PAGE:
Improving the usability of the computerized provider order entry (CPOE) interface and integrating it with workflow may reduce the patient-safety risk of inconsistent communication, according to a prospective study published in the May 25 edition of the Archives of Internal Medicine.
Although several types of CPOE-related errors may occur, errors related to inconsistent information within the same prescription (such as a mismatch between the structured template and the associated free-text field) have not been described, to the researchers' knowledge.
Hardeep Singh, MD, of the Houston Veterans Affairs Health Services Research and Development Center of Excellence, and colleagues sought to determine the nature and frequency of such errors and identify their potential predictive variables.
In the study, the researchers enrolled pharmacists to report prescriptions containing inconsistent communication over a four-month period at a tertiary-care facility. They also electronically retrieved all prescriptions written during the study period containing any comments in the free-text field and then randomly selected 500 for manual review to determine inconsistencies between free-text and structured fields. Of these, prescriptions without inconsistencies were categorized as controls.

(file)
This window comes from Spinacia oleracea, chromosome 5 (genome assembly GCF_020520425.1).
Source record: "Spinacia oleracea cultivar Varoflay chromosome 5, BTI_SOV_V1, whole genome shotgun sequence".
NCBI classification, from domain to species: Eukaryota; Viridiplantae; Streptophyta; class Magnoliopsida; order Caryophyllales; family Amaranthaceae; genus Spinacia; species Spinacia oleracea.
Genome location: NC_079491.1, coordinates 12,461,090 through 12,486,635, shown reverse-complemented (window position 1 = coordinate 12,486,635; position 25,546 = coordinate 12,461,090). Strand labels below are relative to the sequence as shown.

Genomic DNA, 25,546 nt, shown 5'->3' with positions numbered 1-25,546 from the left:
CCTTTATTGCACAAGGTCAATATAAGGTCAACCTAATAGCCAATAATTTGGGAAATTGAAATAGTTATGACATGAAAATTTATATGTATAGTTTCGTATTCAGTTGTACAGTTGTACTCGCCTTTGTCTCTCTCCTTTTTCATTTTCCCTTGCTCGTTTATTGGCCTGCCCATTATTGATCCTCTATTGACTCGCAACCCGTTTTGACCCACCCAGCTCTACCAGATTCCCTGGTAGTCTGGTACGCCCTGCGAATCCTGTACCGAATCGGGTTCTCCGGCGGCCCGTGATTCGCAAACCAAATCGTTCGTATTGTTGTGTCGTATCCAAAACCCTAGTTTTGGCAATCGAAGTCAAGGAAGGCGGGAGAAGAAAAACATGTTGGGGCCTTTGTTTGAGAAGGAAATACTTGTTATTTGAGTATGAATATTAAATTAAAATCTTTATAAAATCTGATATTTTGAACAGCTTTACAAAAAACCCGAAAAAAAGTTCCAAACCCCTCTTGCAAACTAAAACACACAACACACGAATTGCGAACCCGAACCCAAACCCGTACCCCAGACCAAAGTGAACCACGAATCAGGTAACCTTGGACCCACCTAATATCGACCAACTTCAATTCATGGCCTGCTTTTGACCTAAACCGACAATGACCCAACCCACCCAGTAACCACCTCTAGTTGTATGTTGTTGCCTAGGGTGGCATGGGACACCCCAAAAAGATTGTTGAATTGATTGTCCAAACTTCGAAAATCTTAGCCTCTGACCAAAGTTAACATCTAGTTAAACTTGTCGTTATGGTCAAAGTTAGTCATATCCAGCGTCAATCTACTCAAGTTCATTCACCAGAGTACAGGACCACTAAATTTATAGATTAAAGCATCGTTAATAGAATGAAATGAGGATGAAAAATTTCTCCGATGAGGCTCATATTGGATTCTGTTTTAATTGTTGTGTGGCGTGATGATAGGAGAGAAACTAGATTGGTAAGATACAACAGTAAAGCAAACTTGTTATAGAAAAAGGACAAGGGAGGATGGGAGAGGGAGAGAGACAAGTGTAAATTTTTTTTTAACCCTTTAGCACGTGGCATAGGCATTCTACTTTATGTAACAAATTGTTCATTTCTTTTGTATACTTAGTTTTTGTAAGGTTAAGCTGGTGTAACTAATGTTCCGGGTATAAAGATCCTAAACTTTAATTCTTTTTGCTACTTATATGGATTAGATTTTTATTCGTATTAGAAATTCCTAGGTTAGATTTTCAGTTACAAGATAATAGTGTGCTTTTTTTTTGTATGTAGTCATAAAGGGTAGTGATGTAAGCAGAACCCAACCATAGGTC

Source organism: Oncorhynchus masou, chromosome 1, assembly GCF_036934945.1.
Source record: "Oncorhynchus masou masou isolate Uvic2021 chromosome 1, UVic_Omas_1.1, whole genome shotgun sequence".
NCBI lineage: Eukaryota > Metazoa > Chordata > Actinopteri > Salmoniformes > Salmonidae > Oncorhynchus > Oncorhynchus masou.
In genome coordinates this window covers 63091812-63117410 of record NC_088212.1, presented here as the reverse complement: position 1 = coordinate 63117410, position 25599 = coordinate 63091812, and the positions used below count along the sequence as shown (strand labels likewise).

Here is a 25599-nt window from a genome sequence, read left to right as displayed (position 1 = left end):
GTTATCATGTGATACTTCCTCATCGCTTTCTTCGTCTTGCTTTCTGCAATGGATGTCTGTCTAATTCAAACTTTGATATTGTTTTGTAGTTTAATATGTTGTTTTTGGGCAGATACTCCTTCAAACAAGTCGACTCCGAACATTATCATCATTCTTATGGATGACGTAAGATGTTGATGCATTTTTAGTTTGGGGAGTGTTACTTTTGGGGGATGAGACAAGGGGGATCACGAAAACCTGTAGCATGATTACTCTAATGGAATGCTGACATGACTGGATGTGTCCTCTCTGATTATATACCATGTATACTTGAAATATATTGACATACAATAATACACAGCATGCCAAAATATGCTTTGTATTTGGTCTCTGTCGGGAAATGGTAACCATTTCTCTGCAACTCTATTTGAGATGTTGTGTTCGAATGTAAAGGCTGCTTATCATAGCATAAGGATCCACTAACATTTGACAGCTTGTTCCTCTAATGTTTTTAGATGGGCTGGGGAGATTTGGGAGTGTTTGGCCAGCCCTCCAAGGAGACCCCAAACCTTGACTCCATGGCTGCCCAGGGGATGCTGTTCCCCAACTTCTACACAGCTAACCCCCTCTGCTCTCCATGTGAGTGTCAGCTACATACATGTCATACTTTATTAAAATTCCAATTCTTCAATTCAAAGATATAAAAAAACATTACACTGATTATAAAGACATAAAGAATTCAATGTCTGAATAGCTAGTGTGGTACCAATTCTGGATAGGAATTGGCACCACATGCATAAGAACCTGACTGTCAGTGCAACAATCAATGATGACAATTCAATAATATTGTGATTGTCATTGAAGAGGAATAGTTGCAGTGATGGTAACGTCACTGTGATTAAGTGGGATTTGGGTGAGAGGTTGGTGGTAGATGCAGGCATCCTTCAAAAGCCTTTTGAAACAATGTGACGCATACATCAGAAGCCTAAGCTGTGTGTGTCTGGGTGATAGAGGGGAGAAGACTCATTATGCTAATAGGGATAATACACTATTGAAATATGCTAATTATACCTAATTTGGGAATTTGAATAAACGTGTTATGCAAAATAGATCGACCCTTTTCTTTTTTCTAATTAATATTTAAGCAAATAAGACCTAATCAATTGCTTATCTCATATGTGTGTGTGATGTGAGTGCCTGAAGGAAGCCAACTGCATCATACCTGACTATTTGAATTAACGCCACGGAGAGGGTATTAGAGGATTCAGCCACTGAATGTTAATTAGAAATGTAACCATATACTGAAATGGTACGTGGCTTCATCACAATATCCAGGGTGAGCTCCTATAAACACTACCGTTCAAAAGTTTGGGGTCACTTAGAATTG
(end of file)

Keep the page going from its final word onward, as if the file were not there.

They collected data on potentially predictive variables from reported and unreported errors and controls. For all inconsistencies, the investigators sought to determine their nature (such as drug dosage or administration schedule) and potential harm and used multivariate logistic regression models to identify factors associated with errors and harm.
Of 55,992 new prescriptions, 532 (0.95 percent) were reported to contain inconsistent communication, a rate comparable to that obtained from the unreported group, according to the authors.
They found that drug dosage was the most common inconsistent element among both groups. Certain medications were more likely associated with errors, as was the inpatient setting (odds ratio, 3.30) and surgical subspecialty (odds ratio, 2.45).
Based on their findings, Singh and colleagues noted that about 20 percent of errors could have resulted in moderate to severe harm to patients.